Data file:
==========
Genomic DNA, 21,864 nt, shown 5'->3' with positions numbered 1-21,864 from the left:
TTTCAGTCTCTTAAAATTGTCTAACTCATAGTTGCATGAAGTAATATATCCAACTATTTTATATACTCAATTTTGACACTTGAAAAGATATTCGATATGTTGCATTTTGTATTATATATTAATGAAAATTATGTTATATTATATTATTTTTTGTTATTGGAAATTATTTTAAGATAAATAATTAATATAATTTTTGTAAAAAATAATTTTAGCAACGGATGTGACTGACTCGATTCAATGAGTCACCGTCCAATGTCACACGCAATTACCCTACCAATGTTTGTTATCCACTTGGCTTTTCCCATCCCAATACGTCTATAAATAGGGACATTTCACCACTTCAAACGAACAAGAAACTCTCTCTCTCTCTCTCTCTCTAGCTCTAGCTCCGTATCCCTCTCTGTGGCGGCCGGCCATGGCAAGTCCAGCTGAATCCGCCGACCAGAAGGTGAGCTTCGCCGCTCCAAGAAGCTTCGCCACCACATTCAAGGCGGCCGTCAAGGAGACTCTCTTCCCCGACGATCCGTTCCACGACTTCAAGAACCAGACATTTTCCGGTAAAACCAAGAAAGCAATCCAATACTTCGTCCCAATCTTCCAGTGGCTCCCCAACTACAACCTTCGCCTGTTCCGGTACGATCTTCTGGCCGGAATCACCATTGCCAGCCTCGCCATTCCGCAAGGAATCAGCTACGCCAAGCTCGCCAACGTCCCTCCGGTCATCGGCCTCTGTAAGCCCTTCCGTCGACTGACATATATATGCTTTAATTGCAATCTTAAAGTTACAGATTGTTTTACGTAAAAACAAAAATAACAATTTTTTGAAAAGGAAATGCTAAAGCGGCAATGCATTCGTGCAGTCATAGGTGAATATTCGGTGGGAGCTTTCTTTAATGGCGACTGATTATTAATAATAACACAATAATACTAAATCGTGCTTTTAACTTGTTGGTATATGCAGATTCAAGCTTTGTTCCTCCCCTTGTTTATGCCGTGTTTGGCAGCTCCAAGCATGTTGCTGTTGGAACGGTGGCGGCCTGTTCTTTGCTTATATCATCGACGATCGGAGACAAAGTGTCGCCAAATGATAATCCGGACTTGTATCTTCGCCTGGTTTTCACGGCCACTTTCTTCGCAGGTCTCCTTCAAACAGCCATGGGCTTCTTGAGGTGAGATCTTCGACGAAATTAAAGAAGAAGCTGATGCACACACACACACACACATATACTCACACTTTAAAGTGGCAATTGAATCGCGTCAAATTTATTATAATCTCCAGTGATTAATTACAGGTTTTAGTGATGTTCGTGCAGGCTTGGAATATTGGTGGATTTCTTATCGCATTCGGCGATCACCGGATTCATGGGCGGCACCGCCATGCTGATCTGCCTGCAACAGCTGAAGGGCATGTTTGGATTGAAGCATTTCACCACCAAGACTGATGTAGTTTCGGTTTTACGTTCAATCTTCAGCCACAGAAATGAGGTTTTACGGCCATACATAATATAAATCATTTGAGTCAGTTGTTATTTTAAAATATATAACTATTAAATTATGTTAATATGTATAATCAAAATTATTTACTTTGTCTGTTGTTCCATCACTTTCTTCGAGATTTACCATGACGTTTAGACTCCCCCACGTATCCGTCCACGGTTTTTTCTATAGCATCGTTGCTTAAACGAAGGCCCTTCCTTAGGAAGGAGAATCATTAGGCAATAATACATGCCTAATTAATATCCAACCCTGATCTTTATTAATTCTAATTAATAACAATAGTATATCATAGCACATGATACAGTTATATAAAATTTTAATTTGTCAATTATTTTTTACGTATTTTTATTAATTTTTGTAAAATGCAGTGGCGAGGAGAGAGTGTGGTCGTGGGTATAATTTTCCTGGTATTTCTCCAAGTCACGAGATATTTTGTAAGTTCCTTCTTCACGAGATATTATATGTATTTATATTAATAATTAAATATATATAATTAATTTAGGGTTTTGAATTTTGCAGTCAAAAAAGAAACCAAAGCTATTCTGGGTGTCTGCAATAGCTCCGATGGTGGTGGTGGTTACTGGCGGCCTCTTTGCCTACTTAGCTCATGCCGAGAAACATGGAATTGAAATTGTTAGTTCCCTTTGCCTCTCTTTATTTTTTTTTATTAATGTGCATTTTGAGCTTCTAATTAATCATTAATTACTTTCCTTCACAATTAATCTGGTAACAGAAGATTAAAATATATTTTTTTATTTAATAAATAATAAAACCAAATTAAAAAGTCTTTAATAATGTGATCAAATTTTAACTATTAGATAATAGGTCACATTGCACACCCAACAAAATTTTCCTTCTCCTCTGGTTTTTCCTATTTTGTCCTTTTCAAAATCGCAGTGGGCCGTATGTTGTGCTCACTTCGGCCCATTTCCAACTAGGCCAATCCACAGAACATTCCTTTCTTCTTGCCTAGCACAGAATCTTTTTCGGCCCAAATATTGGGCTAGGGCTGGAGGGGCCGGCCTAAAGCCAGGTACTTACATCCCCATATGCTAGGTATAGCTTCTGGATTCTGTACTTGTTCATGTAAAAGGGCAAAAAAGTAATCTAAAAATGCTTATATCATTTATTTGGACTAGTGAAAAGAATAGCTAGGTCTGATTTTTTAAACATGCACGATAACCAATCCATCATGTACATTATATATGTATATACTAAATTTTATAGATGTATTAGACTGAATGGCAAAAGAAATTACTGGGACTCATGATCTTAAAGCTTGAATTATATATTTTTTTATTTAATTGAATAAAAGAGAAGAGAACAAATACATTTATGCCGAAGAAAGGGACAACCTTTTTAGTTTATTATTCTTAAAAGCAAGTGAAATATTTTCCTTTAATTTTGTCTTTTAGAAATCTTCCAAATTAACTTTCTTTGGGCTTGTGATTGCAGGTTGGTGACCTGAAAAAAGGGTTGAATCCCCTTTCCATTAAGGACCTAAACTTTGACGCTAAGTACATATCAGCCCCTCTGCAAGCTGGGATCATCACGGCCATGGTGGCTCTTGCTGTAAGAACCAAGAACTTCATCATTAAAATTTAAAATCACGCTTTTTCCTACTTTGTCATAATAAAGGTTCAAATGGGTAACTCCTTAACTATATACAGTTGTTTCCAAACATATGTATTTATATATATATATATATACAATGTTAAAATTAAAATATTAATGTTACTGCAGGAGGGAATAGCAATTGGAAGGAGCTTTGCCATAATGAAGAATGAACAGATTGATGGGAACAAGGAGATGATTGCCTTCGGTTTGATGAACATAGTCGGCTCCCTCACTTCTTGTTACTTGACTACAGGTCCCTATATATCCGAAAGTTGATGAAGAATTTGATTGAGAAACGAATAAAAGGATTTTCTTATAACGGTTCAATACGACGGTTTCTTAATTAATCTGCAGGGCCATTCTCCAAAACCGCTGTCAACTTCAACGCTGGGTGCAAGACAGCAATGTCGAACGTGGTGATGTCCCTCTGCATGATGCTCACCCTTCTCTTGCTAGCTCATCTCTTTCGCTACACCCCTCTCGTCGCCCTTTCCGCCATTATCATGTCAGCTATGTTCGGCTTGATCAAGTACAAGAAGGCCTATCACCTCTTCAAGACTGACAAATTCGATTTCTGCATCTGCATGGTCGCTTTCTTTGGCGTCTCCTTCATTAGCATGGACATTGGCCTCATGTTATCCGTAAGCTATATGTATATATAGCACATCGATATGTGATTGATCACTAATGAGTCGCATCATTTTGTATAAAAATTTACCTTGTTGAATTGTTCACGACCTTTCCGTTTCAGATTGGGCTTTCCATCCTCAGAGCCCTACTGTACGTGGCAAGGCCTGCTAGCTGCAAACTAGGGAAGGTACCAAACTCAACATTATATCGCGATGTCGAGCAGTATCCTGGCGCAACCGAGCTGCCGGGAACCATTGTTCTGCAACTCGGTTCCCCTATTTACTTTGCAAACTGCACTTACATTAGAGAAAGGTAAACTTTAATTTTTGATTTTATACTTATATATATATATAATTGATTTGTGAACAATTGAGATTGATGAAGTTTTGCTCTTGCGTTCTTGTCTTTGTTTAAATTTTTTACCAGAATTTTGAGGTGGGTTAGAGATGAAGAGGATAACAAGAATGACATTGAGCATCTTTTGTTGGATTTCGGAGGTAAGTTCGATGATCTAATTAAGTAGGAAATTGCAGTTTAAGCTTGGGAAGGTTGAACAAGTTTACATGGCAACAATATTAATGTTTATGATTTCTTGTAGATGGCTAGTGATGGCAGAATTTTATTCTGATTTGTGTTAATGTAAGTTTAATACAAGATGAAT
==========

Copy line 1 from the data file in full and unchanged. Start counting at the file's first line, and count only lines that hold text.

Genomic DNA, 21,864 nt, shown 5'->3' with positions numbered 1-21,864 from the left: